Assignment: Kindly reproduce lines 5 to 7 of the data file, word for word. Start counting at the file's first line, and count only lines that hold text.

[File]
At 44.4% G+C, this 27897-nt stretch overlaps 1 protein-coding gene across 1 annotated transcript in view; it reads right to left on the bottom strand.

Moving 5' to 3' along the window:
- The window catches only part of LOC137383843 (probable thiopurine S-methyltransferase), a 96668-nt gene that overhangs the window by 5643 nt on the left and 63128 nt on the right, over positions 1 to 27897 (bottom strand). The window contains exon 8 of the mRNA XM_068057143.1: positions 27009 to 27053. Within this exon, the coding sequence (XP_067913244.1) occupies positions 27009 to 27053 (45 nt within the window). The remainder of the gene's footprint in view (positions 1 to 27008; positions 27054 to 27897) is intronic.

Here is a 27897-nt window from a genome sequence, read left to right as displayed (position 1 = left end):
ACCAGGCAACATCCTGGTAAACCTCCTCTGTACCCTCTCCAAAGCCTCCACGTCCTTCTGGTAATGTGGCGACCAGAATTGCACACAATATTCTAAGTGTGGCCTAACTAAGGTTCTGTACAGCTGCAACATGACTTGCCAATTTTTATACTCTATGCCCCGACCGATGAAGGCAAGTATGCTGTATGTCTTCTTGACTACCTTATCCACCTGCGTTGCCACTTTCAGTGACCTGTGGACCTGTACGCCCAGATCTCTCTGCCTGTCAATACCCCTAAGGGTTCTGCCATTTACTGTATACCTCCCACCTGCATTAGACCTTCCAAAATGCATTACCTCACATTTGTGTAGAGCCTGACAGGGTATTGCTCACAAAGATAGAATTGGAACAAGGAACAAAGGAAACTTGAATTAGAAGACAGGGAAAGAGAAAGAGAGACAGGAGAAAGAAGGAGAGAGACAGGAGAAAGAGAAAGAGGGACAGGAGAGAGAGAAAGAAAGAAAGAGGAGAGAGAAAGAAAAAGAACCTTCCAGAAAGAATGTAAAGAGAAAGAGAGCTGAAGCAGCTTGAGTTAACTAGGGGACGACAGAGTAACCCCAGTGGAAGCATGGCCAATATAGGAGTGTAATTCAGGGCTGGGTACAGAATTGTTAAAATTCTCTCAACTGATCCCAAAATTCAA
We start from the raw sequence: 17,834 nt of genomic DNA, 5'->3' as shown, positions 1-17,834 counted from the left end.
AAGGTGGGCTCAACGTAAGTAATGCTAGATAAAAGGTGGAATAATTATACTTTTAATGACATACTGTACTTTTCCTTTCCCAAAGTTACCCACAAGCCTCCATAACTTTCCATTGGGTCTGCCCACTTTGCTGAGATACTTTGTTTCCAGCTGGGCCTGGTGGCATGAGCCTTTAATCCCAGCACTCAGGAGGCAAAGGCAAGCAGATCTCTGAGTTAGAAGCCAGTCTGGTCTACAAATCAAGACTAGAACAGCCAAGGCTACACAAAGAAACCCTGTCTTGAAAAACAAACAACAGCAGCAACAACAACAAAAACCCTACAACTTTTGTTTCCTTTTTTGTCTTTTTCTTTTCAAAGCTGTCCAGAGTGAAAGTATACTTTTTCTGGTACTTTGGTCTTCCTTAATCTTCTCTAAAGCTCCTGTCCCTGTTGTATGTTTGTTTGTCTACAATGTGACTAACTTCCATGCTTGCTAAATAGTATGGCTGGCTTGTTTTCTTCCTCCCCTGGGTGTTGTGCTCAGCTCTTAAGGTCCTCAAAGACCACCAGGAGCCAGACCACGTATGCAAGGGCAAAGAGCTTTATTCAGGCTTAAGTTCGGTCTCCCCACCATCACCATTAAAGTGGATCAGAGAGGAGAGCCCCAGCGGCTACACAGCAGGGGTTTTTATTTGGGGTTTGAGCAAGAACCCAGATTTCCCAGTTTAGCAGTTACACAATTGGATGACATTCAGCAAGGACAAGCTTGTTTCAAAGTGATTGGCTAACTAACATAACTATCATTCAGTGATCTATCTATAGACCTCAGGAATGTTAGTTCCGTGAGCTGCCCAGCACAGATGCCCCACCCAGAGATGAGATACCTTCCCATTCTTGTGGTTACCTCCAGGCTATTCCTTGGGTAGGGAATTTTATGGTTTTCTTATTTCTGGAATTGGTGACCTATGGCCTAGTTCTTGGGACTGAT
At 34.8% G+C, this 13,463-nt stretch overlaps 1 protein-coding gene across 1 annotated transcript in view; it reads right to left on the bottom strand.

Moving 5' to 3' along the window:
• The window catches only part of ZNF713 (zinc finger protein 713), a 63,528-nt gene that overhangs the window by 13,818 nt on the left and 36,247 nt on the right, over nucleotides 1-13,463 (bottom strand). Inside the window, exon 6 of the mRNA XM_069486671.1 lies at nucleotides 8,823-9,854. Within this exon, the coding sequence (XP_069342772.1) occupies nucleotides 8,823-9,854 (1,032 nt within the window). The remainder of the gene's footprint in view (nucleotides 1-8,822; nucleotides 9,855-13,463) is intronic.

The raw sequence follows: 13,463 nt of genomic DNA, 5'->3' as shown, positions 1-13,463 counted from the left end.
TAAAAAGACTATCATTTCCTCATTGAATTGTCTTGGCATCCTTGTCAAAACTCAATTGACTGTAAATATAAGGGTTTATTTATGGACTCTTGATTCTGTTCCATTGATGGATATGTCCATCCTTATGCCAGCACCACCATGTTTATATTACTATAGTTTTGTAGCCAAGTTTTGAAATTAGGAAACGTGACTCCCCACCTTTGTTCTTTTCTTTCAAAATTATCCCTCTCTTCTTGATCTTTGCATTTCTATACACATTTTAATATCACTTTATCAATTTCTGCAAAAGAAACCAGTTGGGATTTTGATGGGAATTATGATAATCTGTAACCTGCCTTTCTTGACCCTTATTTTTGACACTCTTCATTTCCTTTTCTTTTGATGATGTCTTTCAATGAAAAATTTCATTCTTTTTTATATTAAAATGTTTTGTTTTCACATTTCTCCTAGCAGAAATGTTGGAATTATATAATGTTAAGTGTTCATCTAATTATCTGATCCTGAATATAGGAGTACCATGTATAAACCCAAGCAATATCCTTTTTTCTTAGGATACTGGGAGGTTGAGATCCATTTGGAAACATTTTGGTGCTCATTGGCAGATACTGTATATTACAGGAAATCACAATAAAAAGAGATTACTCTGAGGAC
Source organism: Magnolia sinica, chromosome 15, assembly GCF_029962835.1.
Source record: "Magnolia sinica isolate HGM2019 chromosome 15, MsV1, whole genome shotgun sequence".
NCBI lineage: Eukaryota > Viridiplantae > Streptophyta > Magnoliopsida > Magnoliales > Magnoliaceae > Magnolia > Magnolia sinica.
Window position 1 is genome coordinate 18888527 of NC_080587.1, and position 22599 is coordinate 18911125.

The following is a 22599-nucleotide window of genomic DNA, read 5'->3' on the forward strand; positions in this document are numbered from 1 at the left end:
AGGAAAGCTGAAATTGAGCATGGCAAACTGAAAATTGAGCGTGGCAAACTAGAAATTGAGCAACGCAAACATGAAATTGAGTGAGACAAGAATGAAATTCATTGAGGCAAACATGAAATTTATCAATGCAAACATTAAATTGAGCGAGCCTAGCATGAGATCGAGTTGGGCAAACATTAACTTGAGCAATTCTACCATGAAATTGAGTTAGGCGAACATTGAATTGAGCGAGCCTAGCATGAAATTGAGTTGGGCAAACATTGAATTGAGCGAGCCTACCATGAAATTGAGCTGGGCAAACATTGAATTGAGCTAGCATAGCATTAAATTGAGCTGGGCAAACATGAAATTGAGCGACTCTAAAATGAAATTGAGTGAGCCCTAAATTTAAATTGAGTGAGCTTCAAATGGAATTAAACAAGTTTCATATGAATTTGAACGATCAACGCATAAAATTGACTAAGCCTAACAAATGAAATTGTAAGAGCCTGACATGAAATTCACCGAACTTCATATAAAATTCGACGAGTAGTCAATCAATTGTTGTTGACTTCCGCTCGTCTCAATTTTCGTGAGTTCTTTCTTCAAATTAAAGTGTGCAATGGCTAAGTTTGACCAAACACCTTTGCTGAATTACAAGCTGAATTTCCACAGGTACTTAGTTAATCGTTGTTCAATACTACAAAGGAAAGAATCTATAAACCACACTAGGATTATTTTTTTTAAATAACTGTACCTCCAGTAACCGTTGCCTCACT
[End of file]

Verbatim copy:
ACCAGGCAACATCCTGGTAAACCTCCTCTGTACCCTCTCCAAAGCCTCCACGTCCTTCTGGTAATGTGGCGACCAGAATTGCACACAATATTCTAAGTGTGGCCTAACTAAGGTTCTGTACAGCTGCAACATGACTTGCCAATTTTTATACTCTATGCCCCGACCGATGAAGGCAAGTATGCTGTATGTCTTCTTGACTACCTTATCCACCTGCGTTGCCACTTTCAGTGACCTGTGGACCTGTACGCCCAGATCTCTCTGCCTGTCAATACCCCTAAGGGTTCTGCCATTTACTGTATACCTCCCACCTGCATTAGACCTTCCAAAATGCATTACCTCACATTTGTGTAGAGCCTGACAGGGTATTGCTCACAAAGATAGAATTGGAACAAGGAACAAAGGAAACTTGAATTAGAAGACAGGGAAAGAGAAAGAGAGACAGGAGAAAGAAGGAGAGAGACAGGAGAAAGAGAAAGAGGGACAGGAGAGAGAGAAAGAAAGAAAGAGGAGAGAGAAAGAAAAAGAACCTTCCAGAAAGAATGTAAAGAGAAAGAGAGCTGAAGCAGCTTGAGTTAACTAGGGGACGACAGAGTAACCCCAGTGGAAGCATGGCCAATATAGGAGTGTAATTCAGGGCTGGGTACAGAATTGTTAAAATTCTCTCAACTGATCCCAAAATTCAA
We start from the raw sequence: 17,834 nt of genomic DNA, 5'->3' as shown, positions 1-17,834 counted from the left end.
AAGGTGGGCTCAACGTAAGTAATGCTAGATAAAAGGTGGAATAATTATACTTTTAATGACATACTGTACTTTTCCTTTCCCAAAGTTACCCACAAGCCTCCATAACTTTCCATTGGGTCTGCCCACTTTGCTGAGATACTTTGTTTCCAGCTGGGCCTGGTGGCATGAGCCTTTAATCCCAGCACTCAGGAGGCAAAGGCAAGCAGATCTCTGAGTTAGAAGCCAGTCTGGTCTACAAATCAAGACTAGAACAGCCAAGGCTACACAAAGAAACCCTGTCTTGAAAAACAAACAACAGCAGCAACAACAACAAAAACCCTACAACTTTTGTTTCCTTTTTTGTCTTTTTCTTTTCAAAGCTGTCCAGAGTGAAAGTATACTTTTTCTGGTACTTTGGTCTTCCTTAATCTTCTCTAAAGCTCCTGTCCCTGTTGTATGTTTGTTTGTCTACAATGTGACTAACTTCCATGCTTGCTAAATAGTATGGCTGGCTTGTTTTCTTCCTCCCCTGGGTGTTGTGCTCAGCTCTTAAGGTCCTCAAAGACCACCAGGAGCCAGACCACGTATGCAAGGGCAAAGAGCTTTATTCAGGCTTAAGTTCGGTCTCCCCACCATCACCATTAAAGTGGATCAGAGAGGAGAGCCCCAGCGGCTACACAGCAGGGGTTTTTATTTGGGGTTTGAGCAAGAACCCAGATTTCCCAGTTTAGCAGTTACACAATTGGATGACATTCAGCAAGGACAAGCTTGTTTCAAAGTGATTGGCTAACTAACATAACTATCATTCAGTGATCTATCTATAGACCTCAGGAATGTTAGTTCCGTGAGCTGCCCAGCACAGATGCCCCACCCAGAGATGAGATACCTTCCCATTCTTGTGGTTACCTCCAGGCTATTCCTTGGGTAGGGAATTTTATGGTTTTCTTATTTCTGGAATTGGTGACCTATGGCCTAGTTCTTGGGACTGAT